Emergency operations centers (EOCs) are critical decision-making environments. It is vital that these centers have effective, reliable, intuitive technology to allow organizations to collate and interpret data, as well as plan and execute an appropriate emergency response to situations that can pose a danger to life, often with multi-agency involvement. So, when carrying out systems integration in an EOC space where the stakes are so high, how do you ensure you make the correct technology choices? Jon Litt, Senior Manager, Business Development, Government Solutions (US) at Christie highlights how the mission of the EOC is the number one factor to keep in mind.
With increasingly sophisticated attacks on targets of opportunity, how can enterprises ensure they are doing everything possible to safeguard against cyber threats? Surprisingly, we can apply techniques used to fend off enemies throughout ancient history by emperors, warriors, and soldiers to our high-tech environments of today. Below, we’ll examine three civilizations’ decision making and how we can integrate their best practices into modern-day security strategies.
Security magazine launched its inaugural Top Cybersecurity Leaders program for 2021. Security partnered with (ISC)², the world’s leading cybersecurity professional organization, to find enterprise information security executives who have made and continue to make significant contributions in the cybersecurity space to their organizations and the security profession.
Security magazine is pleased to present our inaugural Top Cybersecurity Leaders for 2021. Security partnered with (ISC)², the world’s leading cybersecurity professional organization, to find enterprise information security executives who have made and continue to make significant contributions in the cybersecurity space to their organizations and the security profession. They were nominated by their colleagues and associates, and were chosen based upon their leadership qualities and the overall positive impact that their cybersecurity projects, programs or departments have had on their shareholders, organizations, colleagues and the general public.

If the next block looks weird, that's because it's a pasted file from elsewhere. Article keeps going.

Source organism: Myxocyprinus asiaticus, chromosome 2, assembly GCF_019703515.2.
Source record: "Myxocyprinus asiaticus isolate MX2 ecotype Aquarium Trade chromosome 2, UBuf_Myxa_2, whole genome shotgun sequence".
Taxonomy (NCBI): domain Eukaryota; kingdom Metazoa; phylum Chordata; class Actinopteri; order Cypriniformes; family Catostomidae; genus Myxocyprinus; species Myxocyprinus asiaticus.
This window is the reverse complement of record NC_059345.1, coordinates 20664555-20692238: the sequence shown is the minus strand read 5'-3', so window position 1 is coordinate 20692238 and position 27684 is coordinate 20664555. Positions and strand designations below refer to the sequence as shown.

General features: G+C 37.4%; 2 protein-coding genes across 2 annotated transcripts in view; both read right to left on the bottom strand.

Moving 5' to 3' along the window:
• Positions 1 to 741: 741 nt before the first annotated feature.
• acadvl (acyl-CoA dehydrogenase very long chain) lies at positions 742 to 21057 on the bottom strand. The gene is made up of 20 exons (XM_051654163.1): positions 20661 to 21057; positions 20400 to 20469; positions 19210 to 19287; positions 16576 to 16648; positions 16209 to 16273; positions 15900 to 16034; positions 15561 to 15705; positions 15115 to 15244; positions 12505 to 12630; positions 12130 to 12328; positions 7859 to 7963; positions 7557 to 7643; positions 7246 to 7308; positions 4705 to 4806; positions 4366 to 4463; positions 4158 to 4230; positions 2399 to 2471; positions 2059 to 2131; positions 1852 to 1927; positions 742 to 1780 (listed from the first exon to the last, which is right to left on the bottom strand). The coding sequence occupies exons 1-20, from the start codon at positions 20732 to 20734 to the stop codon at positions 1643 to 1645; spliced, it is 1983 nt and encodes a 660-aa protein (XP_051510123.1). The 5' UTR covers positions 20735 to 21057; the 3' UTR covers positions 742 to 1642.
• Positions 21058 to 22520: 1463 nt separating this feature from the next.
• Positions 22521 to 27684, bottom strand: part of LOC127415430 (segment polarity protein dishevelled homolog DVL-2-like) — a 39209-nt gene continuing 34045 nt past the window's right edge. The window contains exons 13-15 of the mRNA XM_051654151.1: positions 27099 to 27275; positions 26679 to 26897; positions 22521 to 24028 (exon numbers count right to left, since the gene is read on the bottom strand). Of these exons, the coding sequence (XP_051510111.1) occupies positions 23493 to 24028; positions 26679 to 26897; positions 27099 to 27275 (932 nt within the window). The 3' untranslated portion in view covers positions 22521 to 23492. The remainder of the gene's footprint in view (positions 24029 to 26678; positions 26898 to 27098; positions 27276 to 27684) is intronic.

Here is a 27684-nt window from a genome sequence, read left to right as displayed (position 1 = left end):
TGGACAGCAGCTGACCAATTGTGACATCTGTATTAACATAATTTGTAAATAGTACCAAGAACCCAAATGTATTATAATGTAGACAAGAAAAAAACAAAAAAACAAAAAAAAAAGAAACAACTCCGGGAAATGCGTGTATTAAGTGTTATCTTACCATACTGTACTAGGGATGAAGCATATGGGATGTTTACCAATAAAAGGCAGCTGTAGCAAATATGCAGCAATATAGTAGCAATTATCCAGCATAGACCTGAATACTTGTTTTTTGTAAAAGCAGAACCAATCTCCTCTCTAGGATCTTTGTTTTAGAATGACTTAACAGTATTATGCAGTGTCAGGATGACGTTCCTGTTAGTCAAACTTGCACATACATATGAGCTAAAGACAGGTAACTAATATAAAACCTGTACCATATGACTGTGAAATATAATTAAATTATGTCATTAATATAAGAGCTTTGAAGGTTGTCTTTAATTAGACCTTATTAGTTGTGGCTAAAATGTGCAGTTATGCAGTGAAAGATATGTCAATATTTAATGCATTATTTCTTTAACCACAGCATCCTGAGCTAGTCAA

Someone of a cynical persuasion may think it was only a matter of time until ‘outsourcing’ came to the cybercrime business. While this inevitability may be debatable, the early success of the model certainly isn’t.
With additional pandemic-related vulnerabilities, these preventable mistakes led to greater losses, and the resulting breaches were often wholly avoidable with simple fixes. Here are four of the most common gaps in security, the high-profile breaches they caused in 2020, and how to prevent your company from becoming the next victim.
As a result of major cyberattacks in 2020, security leaders were forced to be even more cognizant of their approach to protecting their organization, often forcing them to refine and future proof their approaches to this new world of security. After watching the events of 2020 and analyzing threat actors’ approaches, here’s what I expect to see in 2021:
Contact center call volumes will vary from industry to industry and from month to month, but the general trend is steeply upward. Adding new agents isn’t the only or even the most efficient way that contact center managers can respond to the great COVID crunch of 2021. A properly deployed Interactive Voice Response system can make workloads manageable for agents while keeping customers from long and frustrating minutes on hold. Still, new options for callers may correspond to new opportunities for attackers.
Quantum computing, the use of quantum phenomena such as superposition and entanglement to perform computation, is expected to impact many sectors, including healthcare, energy, finance, entertainment, and security.
Before this large-scale impact is achieved, several challenges need to be overcome, and security leaders should start preparing for this change, says Sergey Strakhov, Chief Technology Officer at IronCap. Here, we talk to Strakhov about the impact quantum computing will have on security and the potential risks it poses.
ON DEMAND: At the center of an organization's security operation stands its nucleus, one of the most important pieces for overall functionality: the global security operations center (GSOC). But that can look different based on goals, budget and overall vision. However, one commonality remains: the GSOC is where a variety of systems and solutions come together to provide a singular operational picture, mitigate threats and promote enhanced communication during an incident.